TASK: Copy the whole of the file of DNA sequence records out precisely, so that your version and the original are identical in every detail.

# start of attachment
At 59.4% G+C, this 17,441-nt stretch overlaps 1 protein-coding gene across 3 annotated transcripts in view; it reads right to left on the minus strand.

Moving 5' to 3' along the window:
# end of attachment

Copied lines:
At 59.4% G+C, this 17,441-nt stretch overlaps 1 protein-coding gene across 3 annotated transcripts in view; it reads right to left on the minus strand.

Moving 5' to 3' along the window: